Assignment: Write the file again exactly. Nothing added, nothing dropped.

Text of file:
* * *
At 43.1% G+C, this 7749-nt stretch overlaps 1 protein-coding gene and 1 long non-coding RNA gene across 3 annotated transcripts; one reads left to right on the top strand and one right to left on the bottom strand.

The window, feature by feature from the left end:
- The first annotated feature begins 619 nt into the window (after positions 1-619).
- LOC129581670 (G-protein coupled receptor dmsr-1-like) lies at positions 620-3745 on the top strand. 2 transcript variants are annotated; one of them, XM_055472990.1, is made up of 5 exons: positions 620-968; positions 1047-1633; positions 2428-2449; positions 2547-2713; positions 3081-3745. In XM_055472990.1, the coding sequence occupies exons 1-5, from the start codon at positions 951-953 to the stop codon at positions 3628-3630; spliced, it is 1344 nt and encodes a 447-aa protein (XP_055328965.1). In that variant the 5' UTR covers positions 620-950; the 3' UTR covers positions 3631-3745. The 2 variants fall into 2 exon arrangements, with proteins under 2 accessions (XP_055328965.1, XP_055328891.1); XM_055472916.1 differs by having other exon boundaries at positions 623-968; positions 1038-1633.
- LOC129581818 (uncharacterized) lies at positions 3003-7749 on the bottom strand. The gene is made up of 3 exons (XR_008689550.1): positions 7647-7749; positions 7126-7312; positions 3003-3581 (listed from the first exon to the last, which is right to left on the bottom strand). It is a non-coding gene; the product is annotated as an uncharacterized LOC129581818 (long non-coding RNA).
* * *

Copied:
At 43.1% G+C, this 7749-nt stretch overlaps 1 protein-coding gene and 1 long non-coding RNA gene across 3 annotated transcripts; one reads left to right on the top strand and one right to left on the bottom strand.

The window, feature by feature from the left end:
- The first annotated feature begins 619 nt into the window (after positions 1-619).
- LOC129581670 (G-protein coupled receptor dmsr-1-like) lies at positions 620-3745 on the top strand. 2 transcript variants are annotated; one of them, XM_055472990.1, is made up of 5 exons: positions 620-968; positions 1047-1633; positions 2428-2449; positions 2547-2713; positions 3081-3745. In XM_055472990.1, the coding sequence occupies exons 1-5, from the start codon at positions 951-953 to the stop codon at positions 3628-3630; spliced, it is 1344 nt and encodes a 447-aa protein (XP_055328965.1). In that variant the 5' UTR covers positions 620-950; the 3' UTR covers positions 3631-3745. The 2 variants fall into 2 exon arrangements, with proteins under 2 accessions (XP_055328965.1, XP_055328891.1); XM_055472916.1 differs by having other exon boundaries at positions 623-968; positions 1038-1633.
- LOC129581818 (uncharacterized) lies at positions 3003-7749 on the bottom strand. The gene is made up of 3 exons (XR_008689550.1): positions 7647-7749; positions 7126-7312; positions 3003-3581 (listed from the first exon to the last, which is right to left on the bottom strand). It is a non-coding gene; the product is annotated as an uncharacterized LOC129581818 (long non-coding RNA).